It ran pretty much everything I wanted to play at full speed without a hitch, but I do prefer the older games for the most part. The one game it struggled with that I actually care about was Tekken 2, which is my favorite arcade fighter. It would play but it was choppy and slow due to the 3D. I later replaced that PC with an $80 used one I bought off some kid in the local classifieds, and Tekken 2 runs like a champ now. Honestly, I don't even remember what the specs are on the replacement PC but they're certainly nothing to write home about. I probably could have talked the guy down to $50-$60 if I really really wanted to.

Edited by Cynicaster, Thu Dec 15, 2011 8:54 AM.


#19 sdamon OFFLINE  

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Posted Thu Dec 15, 2011 9:23 AM

I'd really love to see a commercial product like this, even though I've built my own MAME machine. As Lucifershalo suggested earlier, it would be great to be able to collect a library of legal classic arcade games, especially those never ported to the consoles, or made available in recent compilations. My ideal product would consist of multiple components:

1. A base console that accepts that carts and can use standard USB controllers.
2. Optional control panel with dual joysticks and arcade buttons.
3. Optional trackball, spinner and analog stick add-on's
4. Optional bartop sized cabinet with montior and marquee that attaches to the console and control panel components.
5. Optional base to set the bartop assembly on to create a near full-sized arcade game

This way, you could take it as far as you like (or as far as your budget will allow.) The initial investment should be pretty low for a basic console that can play all the 70's, 80's, and early 90's games. The real trick, of course, would be getting licensing from all the rights holders. It's safe to say you'd never get Nintendo to buy into this, but just about every other company has licensed their games out to one modern project or another. It would take a company with some means to get this off the ground and make it affordable. With most potential customers already being satisfied with the current options (classic console ports, modern console compilations, downloadable games, plug n plays, MAME cabinets) I doubt it will ever happen, But for me, it's the dream project that I would most like to see happen.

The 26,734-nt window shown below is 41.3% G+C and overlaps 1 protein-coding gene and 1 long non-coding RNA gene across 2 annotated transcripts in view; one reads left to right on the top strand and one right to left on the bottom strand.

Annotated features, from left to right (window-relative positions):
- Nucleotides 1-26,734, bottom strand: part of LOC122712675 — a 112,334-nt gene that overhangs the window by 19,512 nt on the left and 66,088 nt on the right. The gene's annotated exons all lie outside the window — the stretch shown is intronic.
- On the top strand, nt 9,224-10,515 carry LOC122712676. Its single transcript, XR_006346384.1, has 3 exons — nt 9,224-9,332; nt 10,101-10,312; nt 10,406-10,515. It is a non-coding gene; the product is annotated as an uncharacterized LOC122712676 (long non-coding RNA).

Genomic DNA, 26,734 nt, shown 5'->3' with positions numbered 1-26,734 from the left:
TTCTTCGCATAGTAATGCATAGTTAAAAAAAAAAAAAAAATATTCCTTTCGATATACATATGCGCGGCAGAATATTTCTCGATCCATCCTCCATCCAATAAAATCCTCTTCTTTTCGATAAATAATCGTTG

#20 Cynicaster OFFLINE  

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Posted Thu Dec 15, 2011 11:23 AM

Yeah, I think classic arcade gaming is too much of a niche hobby to provide a market for such a commercial product.

Me, I'm completely content rocking a full set of ROM's on my DIY cabinet.

#21 Keatah OFFLINE  

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Posted Sat Dec 17, 2011 3:57 AM

I believe the OP was wanting some sort of console, whatever it may be made from. And the most important aspect of this, the cartridge.

You could get a shit laptop, and build a console around it. Output the video however you see fit. Wire up the controls via USB. Build a collection of cartridges on SD. Each game gets stored on an SD card. And you store all the SDs in a cigar box. Each SD gets a nice little postage stamp of a label. Or if SD isn't your style, just go and build them from old 2600 carts. or whatever.

Eitherway, this will need to be a homebrew project. whatever.